LEGO Designer Pierre Normandin is no stranger to trains–he grew up loving them and has designed many of the LEGO City trains available the past few years. He recently shifted within LEGO to the Creator Expert team and had the chance to flex some building muscles by designing the recent Fiat 500 and now an even more detailed train! In this designer video, Pierre talks about his love of trains, why the Crocodile Locomotive is so iconic, and how the set started off larger and eventually grew to be 7 studs wide to include more detail.
10277 Crocodile Locomotive set comes with 1,271 pieces used to create the brown electric locomotive, a buildable display base, an informational placard, and two conductor minifigures. It is now available from LEGO for US $99.99 | CAN $149.99 | UK £89.99. Make sure to read our interview with LEGO Design Lead Jamie Berard about the creation of this LEGO train and the design effort that went into it.
I’ve never been a huge train person. I mean, I like trains and all, and love watching them thunder by, and enjoy building elaborate tracks with my kids for those little wooden magnetic trains, but the LEGO train itch has passed me by completely. Perhaps someday I’ll construct a train if I ever get around to building a large-scale city diorama (after I win the lottery or suddenly come into money, to pay for all the bricks), but not until then. Not so for Josiah Durand, as he demonstrates with this superb military train scene. It’s got everything you could want, from a chunky engine to various types of cars, especially that anti-aircraft gun car, and the landscape is also eye-catching.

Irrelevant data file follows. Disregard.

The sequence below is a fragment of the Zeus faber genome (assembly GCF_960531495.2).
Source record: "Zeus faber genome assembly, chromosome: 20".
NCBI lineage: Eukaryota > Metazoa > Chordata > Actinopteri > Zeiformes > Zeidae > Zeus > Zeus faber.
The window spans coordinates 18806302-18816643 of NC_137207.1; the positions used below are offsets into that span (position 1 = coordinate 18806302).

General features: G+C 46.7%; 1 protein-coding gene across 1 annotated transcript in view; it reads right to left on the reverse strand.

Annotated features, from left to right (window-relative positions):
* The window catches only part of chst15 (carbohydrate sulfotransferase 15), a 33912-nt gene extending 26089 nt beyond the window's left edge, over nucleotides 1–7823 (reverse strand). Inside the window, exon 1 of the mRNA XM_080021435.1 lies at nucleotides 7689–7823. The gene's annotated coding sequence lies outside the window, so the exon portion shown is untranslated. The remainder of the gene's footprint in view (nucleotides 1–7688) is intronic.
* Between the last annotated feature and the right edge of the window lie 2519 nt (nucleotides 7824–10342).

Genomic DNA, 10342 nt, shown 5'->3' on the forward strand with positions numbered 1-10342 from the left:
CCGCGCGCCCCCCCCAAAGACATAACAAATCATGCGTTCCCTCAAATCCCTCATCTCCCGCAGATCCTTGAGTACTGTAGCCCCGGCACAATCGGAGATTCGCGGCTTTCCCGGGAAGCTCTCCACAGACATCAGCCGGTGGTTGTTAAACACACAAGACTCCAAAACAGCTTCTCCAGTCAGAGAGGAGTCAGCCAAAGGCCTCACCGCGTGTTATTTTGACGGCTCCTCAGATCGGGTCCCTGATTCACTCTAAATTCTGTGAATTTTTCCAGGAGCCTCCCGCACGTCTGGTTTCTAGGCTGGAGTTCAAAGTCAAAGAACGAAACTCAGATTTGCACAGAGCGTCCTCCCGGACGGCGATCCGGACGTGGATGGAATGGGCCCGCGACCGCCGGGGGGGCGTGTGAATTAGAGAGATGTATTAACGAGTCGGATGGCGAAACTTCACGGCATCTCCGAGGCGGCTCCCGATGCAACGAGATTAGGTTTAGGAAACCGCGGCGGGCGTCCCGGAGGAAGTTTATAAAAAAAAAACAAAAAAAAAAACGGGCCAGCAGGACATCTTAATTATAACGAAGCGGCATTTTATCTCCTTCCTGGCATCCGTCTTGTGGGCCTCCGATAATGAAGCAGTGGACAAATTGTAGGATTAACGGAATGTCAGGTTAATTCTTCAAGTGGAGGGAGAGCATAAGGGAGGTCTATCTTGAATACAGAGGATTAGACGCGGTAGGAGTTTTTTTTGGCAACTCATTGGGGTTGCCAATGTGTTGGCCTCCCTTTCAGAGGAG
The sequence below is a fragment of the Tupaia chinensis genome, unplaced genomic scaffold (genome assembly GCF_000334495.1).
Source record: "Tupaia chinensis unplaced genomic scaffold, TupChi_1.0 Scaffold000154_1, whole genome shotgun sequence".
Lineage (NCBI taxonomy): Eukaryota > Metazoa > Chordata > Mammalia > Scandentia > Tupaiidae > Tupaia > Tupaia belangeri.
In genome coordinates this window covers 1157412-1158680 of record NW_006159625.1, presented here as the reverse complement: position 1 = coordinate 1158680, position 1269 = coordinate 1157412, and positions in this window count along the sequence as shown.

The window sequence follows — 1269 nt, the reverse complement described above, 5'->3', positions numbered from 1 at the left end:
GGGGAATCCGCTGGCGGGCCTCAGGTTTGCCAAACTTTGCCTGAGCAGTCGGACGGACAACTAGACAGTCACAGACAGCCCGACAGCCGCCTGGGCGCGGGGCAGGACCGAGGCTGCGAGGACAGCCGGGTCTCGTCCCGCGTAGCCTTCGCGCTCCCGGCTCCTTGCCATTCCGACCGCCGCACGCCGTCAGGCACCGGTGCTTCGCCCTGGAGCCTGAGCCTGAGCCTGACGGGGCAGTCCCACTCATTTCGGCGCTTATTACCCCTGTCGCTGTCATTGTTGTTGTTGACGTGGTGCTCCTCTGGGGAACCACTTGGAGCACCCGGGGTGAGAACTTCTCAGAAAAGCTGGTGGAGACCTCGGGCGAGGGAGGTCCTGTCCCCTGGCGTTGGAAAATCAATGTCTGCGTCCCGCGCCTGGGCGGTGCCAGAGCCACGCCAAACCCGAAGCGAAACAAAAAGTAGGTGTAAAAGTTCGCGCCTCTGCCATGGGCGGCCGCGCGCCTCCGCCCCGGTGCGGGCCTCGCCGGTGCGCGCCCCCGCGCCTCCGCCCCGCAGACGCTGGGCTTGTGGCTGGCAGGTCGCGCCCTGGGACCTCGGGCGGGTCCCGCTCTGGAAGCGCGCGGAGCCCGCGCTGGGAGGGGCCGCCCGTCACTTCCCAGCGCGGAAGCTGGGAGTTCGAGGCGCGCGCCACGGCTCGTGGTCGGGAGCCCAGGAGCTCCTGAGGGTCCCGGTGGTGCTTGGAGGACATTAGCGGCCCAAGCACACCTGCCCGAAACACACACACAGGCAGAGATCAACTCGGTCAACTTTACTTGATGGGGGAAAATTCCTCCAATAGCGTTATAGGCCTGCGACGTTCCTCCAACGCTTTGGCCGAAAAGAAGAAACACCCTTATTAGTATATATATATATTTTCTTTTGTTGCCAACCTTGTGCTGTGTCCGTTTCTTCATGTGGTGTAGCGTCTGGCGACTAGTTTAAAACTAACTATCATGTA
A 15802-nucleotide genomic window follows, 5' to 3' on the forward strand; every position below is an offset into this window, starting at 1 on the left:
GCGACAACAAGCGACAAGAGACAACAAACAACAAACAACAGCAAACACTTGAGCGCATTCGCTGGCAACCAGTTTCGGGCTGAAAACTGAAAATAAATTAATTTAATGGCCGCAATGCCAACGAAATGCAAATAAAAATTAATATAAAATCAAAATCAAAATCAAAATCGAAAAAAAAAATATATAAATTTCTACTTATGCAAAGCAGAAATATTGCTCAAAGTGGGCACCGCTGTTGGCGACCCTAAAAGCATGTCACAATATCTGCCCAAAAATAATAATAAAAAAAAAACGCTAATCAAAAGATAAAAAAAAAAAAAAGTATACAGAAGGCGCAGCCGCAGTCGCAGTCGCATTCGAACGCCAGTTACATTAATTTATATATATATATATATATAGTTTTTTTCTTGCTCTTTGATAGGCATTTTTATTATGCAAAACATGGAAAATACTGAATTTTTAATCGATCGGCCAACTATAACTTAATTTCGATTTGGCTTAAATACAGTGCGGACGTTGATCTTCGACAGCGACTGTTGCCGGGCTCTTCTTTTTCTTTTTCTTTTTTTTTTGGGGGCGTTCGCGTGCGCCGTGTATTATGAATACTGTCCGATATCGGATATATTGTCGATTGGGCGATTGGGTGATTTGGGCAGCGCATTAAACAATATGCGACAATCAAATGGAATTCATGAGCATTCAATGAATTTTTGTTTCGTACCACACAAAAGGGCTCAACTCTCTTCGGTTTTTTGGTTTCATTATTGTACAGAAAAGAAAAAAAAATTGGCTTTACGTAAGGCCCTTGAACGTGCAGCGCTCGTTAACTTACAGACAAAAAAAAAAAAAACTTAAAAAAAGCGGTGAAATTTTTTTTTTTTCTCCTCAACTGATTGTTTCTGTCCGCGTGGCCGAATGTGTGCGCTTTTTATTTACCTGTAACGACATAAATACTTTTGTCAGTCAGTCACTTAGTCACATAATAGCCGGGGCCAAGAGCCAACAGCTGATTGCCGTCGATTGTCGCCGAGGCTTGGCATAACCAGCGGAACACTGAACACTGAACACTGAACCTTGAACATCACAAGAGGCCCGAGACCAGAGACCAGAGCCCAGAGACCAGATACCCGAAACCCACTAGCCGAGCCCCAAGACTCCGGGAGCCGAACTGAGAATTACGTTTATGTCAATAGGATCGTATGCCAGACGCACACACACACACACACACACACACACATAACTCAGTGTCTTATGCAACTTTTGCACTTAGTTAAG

Unlike with most train dioramas, the tracks are completely brick-built, rather than using the standard track elements. Additionally, the wheels seem to be a combination of wagon wheels, dishes, steering wheels, and other round things, rather than the typical train wheels. The fill-in between the ties and rails is an odd assortment of small, textured dark bluish grey pieces, especially chains and stud shooter triggers (I love seeing those triggers pop up in builds!). The only thing that seems odd is that the ties are grey and the rails brown when usually it is the other way around unless it is such an old track that the wood has greyed and the metal rusted. It’s nothing to get steamed up about, since either way this is still one good looking train display.
Love trains more passionately than I do? Then check out the TBB train archives!